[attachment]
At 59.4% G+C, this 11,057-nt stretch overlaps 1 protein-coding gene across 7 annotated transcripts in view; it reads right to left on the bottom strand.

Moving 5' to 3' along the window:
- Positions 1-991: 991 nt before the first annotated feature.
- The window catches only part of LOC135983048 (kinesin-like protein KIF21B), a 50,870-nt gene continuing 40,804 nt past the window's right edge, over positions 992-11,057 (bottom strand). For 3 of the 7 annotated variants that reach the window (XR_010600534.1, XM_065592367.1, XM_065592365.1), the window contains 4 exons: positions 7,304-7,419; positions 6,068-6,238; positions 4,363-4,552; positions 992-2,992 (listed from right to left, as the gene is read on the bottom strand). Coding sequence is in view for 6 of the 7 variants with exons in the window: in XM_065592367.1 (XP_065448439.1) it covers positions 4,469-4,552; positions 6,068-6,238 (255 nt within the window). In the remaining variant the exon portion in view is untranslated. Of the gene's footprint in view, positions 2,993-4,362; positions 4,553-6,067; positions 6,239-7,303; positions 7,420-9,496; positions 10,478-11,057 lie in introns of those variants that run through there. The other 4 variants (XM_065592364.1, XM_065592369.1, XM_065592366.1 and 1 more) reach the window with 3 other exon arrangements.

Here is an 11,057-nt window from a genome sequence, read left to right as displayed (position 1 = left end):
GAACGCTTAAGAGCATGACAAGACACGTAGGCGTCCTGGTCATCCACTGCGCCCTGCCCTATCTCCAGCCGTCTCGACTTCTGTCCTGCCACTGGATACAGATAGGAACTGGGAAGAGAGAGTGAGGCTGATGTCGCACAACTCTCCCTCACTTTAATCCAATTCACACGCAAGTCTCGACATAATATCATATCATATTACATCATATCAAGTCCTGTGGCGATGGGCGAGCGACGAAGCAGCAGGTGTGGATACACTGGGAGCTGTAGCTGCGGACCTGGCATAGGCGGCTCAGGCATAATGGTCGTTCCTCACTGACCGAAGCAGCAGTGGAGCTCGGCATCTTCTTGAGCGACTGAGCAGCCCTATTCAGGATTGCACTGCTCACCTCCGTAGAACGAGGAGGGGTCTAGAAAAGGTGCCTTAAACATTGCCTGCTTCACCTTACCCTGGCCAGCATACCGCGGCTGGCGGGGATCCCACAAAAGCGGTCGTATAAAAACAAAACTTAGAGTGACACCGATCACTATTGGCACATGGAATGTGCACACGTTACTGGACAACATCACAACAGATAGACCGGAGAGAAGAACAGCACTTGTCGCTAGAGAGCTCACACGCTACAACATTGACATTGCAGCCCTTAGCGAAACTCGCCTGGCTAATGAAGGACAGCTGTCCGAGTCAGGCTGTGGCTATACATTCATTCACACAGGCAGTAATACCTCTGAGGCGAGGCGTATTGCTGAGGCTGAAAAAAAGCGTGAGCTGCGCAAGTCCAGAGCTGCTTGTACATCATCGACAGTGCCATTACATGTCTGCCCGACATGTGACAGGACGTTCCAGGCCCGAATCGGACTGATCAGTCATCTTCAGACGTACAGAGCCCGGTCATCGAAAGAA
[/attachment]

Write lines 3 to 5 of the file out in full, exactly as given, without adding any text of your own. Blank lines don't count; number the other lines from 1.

- Positions 1-991: 991 nt before the first annotated feature.
- The window catches only part of LOC135983048 (kinesin-like protein KIF21B), a 50,870-nt gene continuing 40,804 nt past the window's right edge, over positions 992-11,057 (bottom strand). For 3 of the 7 annotated variants that reach the window (XR_010600534.1, XM_065592367.1, XM_065592365.1), the window contains 4 exons: positions 7,304-7,419; positions 6,068-6,238; positions 4,363-4,552; positions 992-2,992 (listed from right to left, as the gene is read on the bottom strand). Coding sequence is in view for 6 of the 7 variants with exons in the window: in XM_065592367.1 (XP_065448439.1) it covers positions 4,469-4,552; positions 6,068-6,238 (255 nt within the window). In the remaining variant the exon portion in view is untranslated. Of the gene's footprint in view, positions 2,993-4,362; positions 4,553-6,067; positions 6,239-7,303; positions 7,420-9,496; positions 10,478-11,057 lie in introns of those variants that run through there. The other 4 variants (XM_065592364.1, XM_065592369.1, XM_065592366.1 and 1 more) reach the window with 3 other exon arrangements.

Here is an 11,057-nt window from a genome sequence, read left to right as displayed (position 1 = left end):